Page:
Anchor Chain and Shackles

Choosing the right shackle for your anchor rode.


Ive been studying your recent articles on chain and galvanizing (see PS June 2014 and January 2015 online), as I am about to replace the anchor chain on my catamaran. When it to comes to the shackles, I am confused.

If I use 3/8-inch Acco G43 proof-coil chain, why is the same-size galvanized shackle so much weaker? West Marine shows the Acco G43 chain rated at 5,400 pounds maximum working load (MWL), but the similarly sized shackle is rated at only 2,000 pounds MWL. It seems as though whatever size chain I select, the shackle is the weak link. How can I use a larger shackle on smaller chain?

Steve Wann
Tonic, Catana 431

Comparing specifications between two different types of products can get confusing. Part of the problem here is the data youre comparing. The products working load limits (WLL) and MWL are derived from the safety factors used in their manufacture. Because chain and shackles are made using different safety factors, their maximum working loads arent directly comparable.

Shackle specifications use safety factors ranging from 6:1 to 4.5:1 (depending on maker and size); however, the factors are degraded by 50 percent if the shackle is loaded at a 90-degree angle. G43 chain is made using a 3:1 safety factor; there is no variation for angle of pull.

Because of these very different safety factors, they seem very far apart in terms of strength, but if you compare their minimum breaking strength (MBS), the shackle is nearly as strong as the chain. The minimum breaking strength of 3/8-inch G43 chain is 16,200 pounds (3:1 safety factor). The minimum breaking strength of 3/8-inch Peerless and Campbell shackles are 24,000 pounds or 12,000 pounds (6:1 safety factor) at a 90-degree load, depending on the shackle grade (see below) and size. Crosby shackles, which work to a 4.5:1safety factor, have an MBS of 18,000 pounds to 9,000 pounds.

Shackles are graded according to strength: More common Grade A (3/8-inch) shackles have a WLL of approximately 1 ton, and Grade B shackles have a WLL of approximately 2 tons. (WLL varies by size.) Makers distinguish their shackle grades by coloring the pins: For example, the Crosby uses silver; Peerless (Peer-Lift line) uses blue pin; and Campbell uses orange.

If you use the 3/8-inch Acco G43 chain, we highly recommend going with a Grade B bow shackle one size up. The Peer-Lift Grade B 7/16-inch shackle should fit the hole in 3/8-inch chain and has an MBS of 32,000 pounds, almost double that of the chain (16,200 pounds). This means the shackle and chain will have similar strengths in worst-case scenarios (i.e. side loading the shackle), but in most situations, the shackle will be twice as strong as the chain. If you want overkill, the half-inch shackle likely will fit the chain also.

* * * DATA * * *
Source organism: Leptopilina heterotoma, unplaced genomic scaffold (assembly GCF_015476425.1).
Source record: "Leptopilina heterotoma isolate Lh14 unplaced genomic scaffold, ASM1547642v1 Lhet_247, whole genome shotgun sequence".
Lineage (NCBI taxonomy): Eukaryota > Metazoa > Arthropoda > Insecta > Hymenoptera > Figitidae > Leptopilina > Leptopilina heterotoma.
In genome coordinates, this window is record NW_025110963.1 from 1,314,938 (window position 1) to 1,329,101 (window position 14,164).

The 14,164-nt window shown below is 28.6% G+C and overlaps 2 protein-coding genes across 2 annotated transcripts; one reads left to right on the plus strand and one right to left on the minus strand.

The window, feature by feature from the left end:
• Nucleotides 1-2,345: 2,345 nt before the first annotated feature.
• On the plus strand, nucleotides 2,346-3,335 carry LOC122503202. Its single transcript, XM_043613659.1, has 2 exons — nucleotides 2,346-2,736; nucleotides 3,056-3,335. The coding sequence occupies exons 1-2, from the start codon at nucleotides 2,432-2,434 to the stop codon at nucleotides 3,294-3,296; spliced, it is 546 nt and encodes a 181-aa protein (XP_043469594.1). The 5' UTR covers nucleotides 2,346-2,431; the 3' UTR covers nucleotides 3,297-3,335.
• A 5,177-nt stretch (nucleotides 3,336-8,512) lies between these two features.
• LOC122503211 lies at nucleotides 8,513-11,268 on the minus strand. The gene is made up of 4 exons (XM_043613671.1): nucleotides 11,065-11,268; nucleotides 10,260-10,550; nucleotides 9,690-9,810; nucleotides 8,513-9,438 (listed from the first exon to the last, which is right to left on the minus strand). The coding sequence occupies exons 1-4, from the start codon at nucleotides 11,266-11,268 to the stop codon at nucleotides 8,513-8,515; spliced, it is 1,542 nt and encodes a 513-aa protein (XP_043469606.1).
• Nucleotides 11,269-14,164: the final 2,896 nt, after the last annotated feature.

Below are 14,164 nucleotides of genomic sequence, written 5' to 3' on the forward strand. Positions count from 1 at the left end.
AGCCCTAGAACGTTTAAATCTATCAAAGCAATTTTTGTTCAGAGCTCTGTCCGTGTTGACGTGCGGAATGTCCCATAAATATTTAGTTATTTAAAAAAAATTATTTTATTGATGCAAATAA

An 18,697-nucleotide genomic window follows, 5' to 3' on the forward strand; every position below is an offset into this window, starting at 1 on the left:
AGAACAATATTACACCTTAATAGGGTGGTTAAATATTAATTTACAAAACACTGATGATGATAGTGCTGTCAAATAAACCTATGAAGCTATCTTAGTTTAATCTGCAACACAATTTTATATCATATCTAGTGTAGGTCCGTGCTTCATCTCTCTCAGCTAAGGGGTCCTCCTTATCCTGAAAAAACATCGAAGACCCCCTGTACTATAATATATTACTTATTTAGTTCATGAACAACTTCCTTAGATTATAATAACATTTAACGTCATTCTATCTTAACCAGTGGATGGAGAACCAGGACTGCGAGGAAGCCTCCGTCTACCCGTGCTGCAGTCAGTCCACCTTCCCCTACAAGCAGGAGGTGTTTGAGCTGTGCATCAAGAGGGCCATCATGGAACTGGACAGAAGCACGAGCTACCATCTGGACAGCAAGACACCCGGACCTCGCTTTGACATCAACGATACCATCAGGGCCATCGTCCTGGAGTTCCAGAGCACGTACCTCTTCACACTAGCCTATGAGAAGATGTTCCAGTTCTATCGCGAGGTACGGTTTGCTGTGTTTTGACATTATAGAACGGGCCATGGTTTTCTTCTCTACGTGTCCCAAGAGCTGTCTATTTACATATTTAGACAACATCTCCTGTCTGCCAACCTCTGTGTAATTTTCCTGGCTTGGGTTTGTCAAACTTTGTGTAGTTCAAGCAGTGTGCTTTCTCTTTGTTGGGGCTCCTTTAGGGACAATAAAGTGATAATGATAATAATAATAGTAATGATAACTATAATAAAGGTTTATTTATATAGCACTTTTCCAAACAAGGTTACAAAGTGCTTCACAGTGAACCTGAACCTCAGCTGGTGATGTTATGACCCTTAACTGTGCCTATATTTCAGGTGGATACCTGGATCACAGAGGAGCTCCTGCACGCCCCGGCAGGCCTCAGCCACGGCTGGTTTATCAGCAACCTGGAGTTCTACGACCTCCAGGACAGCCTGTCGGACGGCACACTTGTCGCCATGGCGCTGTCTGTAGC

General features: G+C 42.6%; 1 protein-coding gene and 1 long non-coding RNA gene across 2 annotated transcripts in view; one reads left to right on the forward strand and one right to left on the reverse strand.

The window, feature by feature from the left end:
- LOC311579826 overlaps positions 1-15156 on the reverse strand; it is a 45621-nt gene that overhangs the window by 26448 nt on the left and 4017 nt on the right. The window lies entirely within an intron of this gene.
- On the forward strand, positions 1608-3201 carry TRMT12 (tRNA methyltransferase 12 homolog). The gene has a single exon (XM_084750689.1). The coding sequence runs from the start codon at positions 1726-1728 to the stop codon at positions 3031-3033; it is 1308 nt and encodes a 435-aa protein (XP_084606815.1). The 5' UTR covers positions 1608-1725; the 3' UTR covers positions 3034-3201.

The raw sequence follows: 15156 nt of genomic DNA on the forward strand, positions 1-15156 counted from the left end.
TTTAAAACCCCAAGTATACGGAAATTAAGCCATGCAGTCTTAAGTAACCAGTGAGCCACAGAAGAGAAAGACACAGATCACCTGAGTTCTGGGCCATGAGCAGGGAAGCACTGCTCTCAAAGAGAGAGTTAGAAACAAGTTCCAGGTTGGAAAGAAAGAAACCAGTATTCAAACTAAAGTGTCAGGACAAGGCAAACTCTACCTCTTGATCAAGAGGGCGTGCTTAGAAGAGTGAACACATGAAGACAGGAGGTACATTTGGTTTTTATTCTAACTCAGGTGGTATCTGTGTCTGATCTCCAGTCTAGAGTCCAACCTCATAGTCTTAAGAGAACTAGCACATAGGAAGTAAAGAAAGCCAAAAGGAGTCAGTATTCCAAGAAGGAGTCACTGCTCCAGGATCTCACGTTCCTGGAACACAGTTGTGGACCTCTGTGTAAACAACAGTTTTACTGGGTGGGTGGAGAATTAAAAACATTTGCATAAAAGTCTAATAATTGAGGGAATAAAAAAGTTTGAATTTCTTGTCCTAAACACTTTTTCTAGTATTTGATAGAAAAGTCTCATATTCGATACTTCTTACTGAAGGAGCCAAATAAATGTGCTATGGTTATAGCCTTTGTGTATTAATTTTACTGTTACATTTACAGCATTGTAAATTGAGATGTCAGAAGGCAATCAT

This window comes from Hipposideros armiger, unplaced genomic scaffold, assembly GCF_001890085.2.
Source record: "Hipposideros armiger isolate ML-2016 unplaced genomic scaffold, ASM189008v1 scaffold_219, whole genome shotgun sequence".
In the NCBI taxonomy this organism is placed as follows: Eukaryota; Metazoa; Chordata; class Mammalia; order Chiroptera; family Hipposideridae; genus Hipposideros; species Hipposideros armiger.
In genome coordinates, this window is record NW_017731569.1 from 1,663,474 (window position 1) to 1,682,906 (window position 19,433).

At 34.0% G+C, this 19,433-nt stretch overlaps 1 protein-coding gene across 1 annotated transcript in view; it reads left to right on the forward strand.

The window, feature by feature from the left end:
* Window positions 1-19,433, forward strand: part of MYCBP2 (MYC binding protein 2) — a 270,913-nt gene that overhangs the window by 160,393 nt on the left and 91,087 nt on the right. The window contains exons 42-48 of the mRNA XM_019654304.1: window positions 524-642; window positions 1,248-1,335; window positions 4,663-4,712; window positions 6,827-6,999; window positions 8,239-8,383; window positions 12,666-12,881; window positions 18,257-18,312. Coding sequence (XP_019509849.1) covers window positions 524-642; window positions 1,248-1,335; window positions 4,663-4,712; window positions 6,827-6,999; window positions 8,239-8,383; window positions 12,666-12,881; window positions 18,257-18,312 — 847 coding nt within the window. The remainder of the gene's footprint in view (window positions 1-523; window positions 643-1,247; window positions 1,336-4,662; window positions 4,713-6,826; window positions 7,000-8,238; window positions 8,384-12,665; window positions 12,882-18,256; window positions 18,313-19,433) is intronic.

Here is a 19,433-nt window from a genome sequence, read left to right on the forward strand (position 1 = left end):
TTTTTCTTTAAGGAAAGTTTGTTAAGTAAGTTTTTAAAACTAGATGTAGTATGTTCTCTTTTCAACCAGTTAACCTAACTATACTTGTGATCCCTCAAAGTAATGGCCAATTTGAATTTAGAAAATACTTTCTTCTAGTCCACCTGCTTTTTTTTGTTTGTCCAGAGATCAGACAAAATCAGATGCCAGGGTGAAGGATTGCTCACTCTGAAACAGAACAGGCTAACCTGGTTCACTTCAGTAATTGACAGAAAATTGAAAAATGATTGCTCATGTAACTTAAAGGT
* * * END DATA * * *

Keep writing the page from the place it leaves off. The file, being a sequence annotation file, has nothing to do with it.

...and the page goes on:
Always use a galvanized, rated bow shackle for the anchor rode. (Bow shackles articulate better.) Rated shackles have the WLL stamped on their body, along with the country of origin, a code indicating when the shackles were made and by whom, and their size (i.e. 3/8 inches). These shackles are batch tested for failure, and most-at least those made in Europe and the U.S.-are also proof tested (tested to twice the WLL). No stamped rating means theres no way to know whether it was tested or what its WLL should be. Trusting ground tackle to a shackle with unknown pedigree is asking for problems.

Crosby (, Peerless (, and Campbell ( are the most easily accessible shackle brands in the U.S. All offer galvanized, rated bow shackles. Youll find these brands atmost chandlers or local lifting-gear specialists that sell lifting cables, chain, and fittings.

In addition to strength compatibility, youll need to check that all ground-tackle components physically match; this includes the windlass gypsy. Shackle and chain dimensions can vary from maker to maker, so it is essential to check. Cut off a link of your chain, and take it with you when shackle shopping; take the windlass gypsy along when chain shopping; or buy the whole lot at the same time from the same place.

Darrell Nicholson
Practical Sailor has been independently testing and reporting on sailboats and sailing gear for more than 50 years. Supported entirely by subscribers, Practical Sailor accepts no advertising. Its independent tests are carried out by experienced sailors and marine industry professionals dedicated to providing objective evaluation and reporting about boats, gear, and the skills required to cross oceans. Practical Sailor is edited by Darrell Nicholson, a long-time liveaboard sailor and trans-Pacific cruiser who has been director of Belvoir Media Group's marine division since 2005. He holds a U.S. Coast Guard 100-ton Master license, has logged tens of thousands of miles in three oceans, and has skippered everything from pilot boats to day charter cats. His weekly blog Inside Practical Sailor offers an inside look at current research and gear tests at Practical Sailor, while his award-winning column,"Rhumb Lines," tracks boating trends and reflects upon the sailing life. He sails a Sparkman & Stephens-designed Yankee 30 out of St. Petersburg, Florida. You can reach him at